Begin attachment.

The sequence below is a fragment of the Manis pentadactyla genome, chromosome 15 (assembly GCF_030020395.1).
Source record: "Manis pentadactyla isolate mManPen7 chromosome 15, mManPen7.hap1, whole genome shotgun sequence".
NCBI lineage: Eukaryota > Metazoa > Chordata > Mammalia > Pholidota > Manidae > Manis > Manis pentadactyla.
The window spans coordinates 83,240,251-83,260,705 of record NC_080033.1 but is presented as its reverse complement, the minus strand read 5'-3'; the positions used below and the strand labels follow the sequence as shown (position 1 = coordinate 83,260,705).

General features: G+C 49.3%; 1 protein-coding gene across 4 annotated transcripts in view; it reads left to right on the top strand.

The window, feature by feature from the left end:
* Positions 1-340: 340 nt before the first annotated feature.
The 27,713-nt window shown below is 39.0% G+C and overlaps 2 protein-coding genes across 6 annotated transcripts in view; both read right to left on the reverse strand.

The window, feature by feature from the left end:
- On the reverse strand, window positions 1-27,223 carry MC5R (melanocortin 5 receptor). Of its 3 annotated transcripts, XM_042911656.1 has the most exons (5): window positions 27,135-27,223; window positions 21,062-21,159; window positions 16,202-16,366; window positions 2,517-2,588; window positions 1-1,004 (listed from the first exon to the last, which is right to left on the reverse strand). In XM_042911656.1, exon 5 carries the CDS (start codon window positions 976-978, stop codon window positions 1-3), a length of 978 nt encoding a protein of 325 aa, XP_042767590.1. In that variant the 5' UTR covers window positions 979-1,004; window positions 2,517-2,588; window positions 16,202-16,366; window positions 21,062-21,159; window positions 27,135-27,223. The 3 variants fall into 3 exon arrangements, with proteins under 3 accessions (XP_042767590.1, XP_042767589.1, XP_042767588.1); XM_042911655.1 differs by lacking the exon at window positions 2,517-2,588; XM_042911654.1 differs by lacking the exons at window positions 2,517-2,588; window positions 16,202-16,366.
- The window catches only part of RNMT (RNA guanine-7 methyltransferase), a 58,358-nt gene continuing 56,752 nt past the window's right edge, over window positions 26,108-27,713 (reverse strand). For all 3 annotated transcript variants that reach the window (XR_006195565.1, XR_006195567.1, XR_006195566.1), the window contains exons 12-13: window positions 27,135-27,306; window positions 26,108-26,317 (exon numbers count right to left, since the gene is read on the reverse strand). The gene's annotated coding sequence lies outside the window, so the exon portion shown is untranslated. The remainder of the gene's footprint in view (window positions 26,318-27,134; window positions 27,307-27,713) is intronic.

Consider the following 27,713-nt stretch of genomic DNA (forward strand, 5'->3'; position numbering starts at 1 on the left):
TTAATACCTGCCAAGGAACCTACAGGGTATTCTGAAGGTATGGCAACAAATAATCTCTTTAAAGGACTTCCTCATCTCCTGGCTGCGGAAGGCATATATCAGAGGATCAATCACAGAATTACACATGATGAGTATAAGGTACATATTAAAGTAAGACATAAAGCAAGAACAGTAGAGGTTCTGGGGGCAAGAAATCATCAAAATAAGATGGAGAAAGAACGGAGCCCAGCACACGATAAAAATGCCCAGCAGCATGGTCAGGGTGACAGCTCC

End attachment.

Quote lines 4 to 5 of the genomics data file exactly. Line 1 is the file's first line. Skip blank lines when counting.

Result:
The window spans coordinates 83,240,251-83,260,705 of record NC_080033.1 but is presented as its reverse complement, the minus strand read 5'-3'; the positions used below and the strand labels follow the sequence as shown (position 1 = coordinate 83,260,705).

General features: G+C 49.3%; 1 protein-coding gene across 4 annotated transcripts in view; it reads left to right on the top strand.